a1 School of Law and Government, Dublin City University, Glasnevin, Dublin 9, Ireland
a2 Department of Political Science, University of Turin, 10124 Turin, Italy
The 2004 reform of the family code in Morocco has been held as one of the most significant liberal reforms undertaken in the country, and has led scholars and policy makers to argue that this demonstrates the democratic progress Morocco and the King are making. At the same time, the role of the women's movement in getting the reform approved has seemingly confirmed that associational life is crucial in promoting democratisation. This paper, building on theoretical work questioning the linkage between a strong civil society and democratic outcomes, argues that civil society activism does not necessarily lead to democratisation, and may reinforce authoritarian practices. Far from demonstrating the centrality of civil society, the process through which the new family code was passed highlights the crucial institutional role of the monarch, whose individual decision-making power has driven the whole process. Authoritarianism finds itself strengthened in Morocco despite the liberal nature and outcome of the reform.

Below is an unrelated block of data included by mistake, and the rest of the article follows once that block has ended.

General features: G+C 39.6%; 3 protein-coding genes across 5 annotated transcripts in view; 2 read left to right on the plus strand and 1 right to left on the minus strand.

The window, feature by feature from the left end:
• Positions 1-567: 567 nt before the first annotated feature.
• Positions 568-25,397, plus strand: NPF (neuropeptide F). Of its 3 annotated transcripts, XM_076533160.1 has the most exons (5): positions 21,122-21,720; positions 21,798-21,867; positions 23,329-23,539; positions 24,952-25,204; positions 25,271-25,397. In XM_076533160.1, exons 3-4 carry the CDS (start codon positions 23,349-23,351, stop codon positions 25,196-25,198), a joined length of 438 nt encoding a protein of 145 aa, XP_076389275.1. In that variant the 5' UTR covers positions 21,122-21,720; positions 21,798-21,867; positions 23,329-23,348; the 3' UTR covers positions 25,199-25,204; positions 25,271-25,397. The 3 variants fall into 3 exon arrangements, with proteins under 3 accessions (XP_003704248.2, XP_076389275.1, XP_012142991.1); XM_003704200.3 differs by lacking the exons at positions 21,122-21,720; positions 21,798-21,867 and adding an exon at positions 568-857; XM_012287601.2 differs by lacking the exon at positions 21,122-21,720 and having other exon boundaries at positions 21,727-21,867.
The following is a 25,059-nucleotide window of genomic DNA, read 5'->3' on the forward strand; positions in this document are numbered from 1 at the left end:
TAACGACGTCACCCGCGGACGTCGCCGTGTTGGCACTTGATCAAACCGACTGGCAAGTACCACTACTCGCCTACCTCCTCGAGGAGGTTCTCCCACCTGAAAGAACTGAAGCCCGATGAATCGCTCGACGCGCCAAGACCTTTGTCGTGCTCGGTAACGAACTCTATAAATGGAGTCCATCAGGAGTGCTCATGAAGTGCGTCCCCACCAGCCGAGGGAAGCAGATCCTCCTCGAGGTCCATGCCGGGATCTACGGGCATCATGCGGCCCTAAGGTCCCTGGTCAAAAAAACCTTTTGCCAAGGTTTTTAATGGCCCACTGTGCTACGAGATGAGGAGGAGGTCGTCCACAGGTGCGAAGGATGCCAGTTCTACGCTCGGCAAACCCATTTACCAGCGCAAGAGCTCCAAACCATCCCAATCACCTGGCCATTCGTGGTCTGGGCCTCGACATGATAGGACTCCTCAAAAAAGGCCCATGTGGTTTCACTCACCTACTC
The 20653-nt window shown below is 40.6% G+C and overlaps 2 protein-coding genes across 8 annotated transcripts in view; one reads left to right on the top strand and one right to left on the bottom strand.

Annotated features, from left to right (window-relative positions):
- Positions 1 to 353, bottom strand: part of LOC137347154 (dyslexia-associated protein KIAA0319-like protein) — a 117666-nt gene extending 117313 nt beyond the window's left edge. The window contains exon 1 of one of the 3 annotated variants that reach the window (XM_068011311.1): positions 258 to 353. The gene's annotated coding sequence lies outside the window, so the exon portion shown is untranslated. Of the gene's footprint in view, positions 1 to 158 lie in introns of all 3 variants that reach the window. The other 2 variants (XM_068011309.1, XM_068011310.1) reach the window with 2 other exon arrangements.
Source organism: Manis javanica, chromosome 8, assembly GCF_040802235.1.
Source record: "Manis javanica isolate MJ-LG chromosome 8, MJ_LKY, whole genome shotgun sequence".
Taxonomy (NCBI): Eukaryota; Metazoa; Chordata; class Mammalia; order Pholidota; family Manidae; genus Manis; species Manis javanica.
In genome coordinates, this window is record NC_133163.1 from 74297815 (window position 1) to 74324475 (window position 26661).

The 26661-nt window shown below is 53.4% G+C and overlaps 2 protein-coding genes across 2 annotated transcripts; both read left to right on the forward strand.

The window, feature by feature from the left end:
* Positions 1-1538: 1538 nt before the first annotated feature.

* The authors are very grateful to the anonymous referees for their very helpful comments. We also wish to acknowledge the DCU Career Start Programme for the financial aid provided to carry out the field work for this article. Finally, both authors wish to thank the Centre for Contemporary Middle East Studies, University of Southern Denmark, for the support received during Francesco Cavatorta's sabbatical there in 2008/9.